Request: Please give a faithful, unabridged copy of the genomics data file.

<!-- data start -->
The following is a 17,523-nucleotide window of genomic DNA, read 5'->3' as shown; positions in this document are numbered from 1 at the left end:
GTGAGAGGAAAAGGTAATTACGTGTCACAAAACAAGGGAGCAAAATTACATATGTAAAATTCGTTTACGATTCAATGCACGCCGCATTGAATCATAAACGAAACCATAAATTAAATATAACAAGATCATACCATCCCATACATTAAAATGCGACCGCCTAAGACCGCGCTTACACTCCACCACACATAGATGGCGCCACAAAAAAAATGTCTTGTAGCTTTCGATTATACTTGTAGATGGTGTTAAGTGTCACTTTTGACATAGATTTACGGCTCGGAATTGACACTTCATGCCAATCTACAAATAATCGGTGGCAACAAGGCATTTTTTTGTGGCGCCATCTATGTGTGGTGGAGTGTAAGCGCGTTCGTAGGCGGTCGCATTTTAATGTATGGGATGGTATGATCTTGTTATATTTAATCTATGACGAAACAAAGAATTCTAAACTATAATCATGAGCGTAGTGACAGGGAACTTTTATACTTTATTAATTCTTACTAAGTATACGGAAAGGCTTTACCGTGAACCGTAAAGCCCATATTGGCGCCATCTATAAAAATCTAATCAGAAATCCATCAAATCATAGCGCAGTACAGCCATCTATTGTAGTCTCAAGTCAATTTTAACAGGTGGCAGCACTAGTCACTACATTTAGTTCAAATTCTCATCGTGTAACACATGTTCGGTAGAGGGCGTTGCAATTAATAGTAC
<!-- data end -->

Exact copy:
The following is a 17,523-nucleotide window of genomic DNA, read 5'->3' as shown; positions in this document are numbered from 1 at the left end:
GTGAGAGGAAAAGGTAATTACGTGTCACAAAACAAGGGAGCAAAATTACATATGTAAAATTCGTTTACGATTCAATGCACGCCGCATTGAATCATAAACGAAACCATAAATTAAATATAACAAGATCATACCATCCCATACATTAAAATGCGACCGCCTAAGACCGCGCTTACACTCCACCACACATAGATGGCGCCACAAAAAAAATGTCTTGTAGCTTTCGATTATACTTGTAGATGGTGTTAAGTGTCACTTTTGACATAGATTTACGGCTCGGAATTGACACTTCATGCCAATCTACAAATAATCGGTGGCAACAAGGCATTTTTTTGTGGCGCCATCTATGTGTGGTGGAGTGTAAGCGCGTTCGTAGGCGGTCGCATTTTAATGTATGGGATGGTATGATCTTGTTATATTTAATCTATGACGAAACAAAGAATTCTAAACTATAATCATGAGCGTAGTGACAGGGAACTTTTATACTTTATTAATTCTTACTAAGTATACGGAAAGGCTTTACCGTGAACCGTAAAGCCCATATTGGCGCCATCTATAAAAATCTAATCAGAAATCCATCAAATCATAGCGCAGTACAGCCATCTATTGTAGTCTCAAGTCAATTTTAACAGGTGGCAGCACTAGTCACTACATTTAGTTCAAATTCTCATCGTGTAACACATGTTCGGTAGAGGGCGTTGCAATTAATAGTAC